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How long does it take for Mars to rotate on its axis? What is the periodof the Earth? The Moon?

One of the definitions Webster's dictionary gives for "period" is "the completion of a cycle". When we're thinking about the motions of planets, a period can be defined in a couple of different ways. The "rotational period" of an object in the solar system is the amount of time it takes for the object to complete one turn, or rotate on its axis. We call the rotational period of Earth a "day". Earth's day (or rotational period) is exactly 23.9345 hours (or, 23 hours, 56 minutes, 4.2 seconds). Mars takes just a little longer, at 24.6229 hours. The Moon is much slower than either Earth or Mars at 655.728 hours. In the time that it takes for the Moon to complete just one turn on its axis, the Earth will turn over 27 times!

In addition to rotational movement, the bodies in our solar system also move around, or orbit, other bodies. Planets orbit the Sun while moons orbit around planets. The amount of time required for a planet or moon to complete one orbit around another body is called an "orbital period". On Earth, we call this orbital period a "year". Our year is 365.256 days. On Mars it takes 686.98 days (Earth days, that is) to complete one orbit about the Sun--that's a long time to wait between birthdays!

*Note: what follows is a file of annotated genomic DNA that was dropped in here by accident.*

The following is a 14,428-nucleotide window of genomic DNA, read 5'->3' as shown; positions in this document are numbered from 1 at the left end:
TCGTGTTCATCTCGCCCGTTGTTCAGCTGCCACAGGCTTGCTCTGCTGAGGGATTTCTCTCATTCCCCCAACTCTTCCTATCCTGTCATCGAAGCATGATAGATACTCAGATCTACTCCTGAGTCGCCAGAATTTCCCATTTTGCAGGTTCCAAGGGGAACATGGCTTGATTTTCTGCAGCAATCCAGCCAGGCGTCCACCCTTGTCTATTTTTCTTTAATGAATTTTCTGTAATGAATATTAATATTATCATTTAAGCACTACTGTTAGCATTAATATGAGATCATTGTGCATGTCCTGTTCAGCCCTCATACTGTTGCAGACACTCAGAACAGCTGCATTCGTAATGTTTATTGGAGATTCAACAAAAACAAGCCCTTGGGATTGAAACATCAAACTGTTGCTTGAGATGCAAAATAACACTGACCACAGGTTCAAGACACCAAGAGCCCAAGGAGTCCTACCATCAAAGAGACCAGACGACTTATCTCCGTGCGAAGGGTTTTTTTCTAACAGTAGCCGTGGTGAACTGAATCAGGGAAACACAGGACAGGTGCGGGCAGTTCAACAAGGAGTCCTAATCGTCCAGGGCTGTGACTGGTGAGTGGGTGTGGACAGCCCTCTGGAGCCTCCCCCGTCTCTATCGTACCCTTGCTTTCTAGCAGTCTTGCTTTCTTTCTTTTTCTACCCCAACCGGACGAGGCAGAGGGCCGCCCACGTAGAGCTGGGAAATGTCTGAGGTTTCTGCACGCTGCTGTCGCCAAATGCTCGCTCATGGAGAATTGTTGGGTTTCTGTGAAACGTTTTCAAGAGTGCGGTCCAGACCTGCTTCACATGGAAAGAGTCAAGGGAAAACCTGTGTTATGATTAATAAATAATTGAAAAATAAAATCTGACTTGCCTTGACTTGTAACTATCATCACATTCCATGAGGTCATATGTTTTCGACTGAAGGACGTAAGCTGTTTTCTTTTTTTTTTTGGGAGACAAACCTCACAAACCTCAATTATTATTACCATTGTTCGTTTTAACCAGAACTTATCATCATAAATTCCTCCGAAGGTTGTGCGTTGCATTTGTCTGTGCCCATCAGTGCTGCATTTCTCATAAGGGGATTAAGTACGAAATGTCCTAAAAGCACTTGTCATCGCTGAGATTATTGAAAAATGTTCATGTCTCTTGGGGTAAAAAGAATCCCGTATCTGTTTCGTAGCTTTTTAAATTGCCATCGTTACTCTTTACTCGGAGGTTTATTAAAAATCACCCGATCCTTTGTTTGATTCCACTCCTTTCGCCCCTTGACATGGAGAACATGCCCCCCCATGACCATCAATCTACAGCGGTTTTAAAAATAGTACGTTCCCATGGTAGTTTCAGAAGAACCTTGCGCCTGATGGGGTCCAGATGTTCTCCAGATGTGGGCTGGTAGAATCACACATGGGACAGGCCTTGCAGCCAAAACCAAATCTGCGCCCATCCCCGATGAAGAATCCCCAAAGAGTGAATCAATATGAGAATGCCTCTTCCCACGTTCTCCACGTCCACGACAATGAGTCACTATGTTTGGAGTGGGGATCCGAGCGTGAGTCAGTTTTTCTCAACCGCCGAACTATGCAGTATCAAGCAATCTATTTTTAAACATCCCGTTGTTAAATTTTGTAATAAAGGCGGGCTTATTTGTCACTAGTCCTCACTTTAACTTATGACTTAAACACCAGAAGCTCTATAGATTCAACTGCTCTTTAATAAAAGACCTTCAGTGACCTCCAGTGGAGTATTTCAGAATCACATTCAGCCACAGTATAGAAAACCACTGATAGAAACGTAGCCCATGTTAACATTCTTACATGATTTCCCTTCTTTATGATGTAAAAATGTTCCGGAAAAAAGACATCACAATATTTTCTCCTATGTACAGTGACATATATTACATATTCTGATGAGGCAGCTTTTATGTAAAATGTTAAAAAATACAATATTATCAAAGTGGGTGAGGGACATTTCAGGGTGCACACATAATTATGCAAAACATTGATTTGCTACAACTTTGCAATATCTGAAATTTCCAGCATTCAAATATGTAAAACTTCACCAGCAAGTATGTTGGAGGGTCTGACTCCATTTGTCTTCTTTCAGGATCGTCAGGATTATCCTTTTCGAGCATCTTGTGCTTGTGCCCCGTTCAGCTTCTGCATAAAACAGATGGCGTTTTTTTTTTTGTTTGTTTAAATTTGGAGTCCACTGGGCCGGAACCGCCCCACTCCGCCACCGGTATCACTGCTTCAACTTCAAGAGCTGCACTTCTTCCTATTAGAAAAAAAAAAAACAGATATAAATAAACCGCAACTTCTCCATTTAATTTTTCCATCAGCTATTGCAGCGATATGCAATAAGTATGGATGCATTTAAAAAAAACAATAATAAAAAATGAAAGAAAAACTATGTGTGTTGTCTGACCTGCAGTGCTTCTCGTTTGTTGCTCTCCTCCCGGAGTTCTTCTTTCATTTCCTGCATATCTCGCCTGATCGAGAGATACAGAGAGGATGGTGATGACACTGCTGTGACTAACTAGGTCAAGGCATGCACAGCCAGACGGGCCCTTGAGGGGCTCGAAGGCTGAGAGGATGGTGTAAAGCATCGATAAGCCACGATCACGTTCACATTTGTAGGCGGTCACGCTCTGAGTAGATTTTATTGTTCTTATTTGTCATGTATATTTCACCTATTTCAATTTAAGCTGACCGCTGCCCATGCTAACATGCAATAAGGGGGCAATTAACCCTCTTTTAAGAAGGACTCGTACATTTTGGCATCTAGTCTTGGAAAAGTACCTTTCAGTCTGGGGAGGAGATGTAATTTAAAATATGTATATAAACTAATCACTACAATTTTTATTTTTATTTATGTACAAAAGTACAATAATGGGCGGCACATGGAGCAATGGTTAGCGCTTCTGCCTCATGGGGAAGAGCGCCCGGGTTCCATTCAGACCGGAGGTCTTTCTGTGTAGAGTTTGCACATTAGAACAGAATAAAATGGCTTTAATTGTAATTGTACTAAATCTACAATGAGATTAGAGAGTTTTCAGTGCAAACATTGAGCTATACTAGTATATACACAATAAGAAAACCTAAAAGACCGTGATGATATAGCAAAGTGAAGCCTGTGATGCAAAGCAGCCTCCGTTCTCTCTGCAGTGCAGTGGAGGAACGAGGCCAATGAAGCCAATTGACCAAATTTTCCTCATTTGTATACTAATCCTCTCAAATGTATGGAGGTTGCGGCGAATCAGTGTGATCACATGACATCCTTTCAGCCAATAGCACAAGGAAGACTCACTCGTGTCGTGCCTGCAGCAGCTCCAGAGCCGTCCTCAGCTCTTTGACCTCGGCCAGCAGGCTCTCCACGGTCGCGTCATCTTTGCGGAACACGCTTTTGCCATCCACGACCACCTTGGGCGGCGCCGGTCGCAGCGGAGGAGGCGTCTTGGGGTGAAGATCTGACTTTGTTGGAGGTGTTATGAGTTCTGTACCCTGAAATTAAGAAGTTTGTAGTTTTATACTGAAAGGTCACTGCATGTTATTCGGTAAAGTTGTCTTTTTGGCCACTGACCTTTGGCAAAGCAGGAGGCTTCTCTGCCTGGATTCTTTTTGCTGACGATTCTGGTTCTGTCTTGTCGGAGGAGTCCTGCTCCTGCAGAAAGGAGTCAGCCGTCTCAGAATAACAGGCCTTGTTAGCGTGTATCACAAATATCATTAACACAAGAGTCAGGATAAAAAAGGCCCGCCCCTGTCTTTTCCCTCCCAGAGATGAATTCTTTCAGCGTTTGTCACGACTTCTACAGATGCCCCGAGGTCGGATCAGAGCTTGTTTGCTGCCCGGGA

Since the Moon's orbit centers on the Earth, rather than the Sun, it would be a little confusing to think of the Moon's orbit as a "year". Instead, this cycle of the Moon orbiting the Earth is much closer to our calendar system of "months". It takes 27.322 days (or 655.728 hours) for the Moon to orbit the Earth. If that number looks familiar, it's because the orbital period of the Moon is exactly the same as its rotational period. This is the reason we can never see the far side of the Moon from Earth--it's always facing away from us.


Submitted by Elizabeth (West Virginia, USA)
(October 15, 1997)



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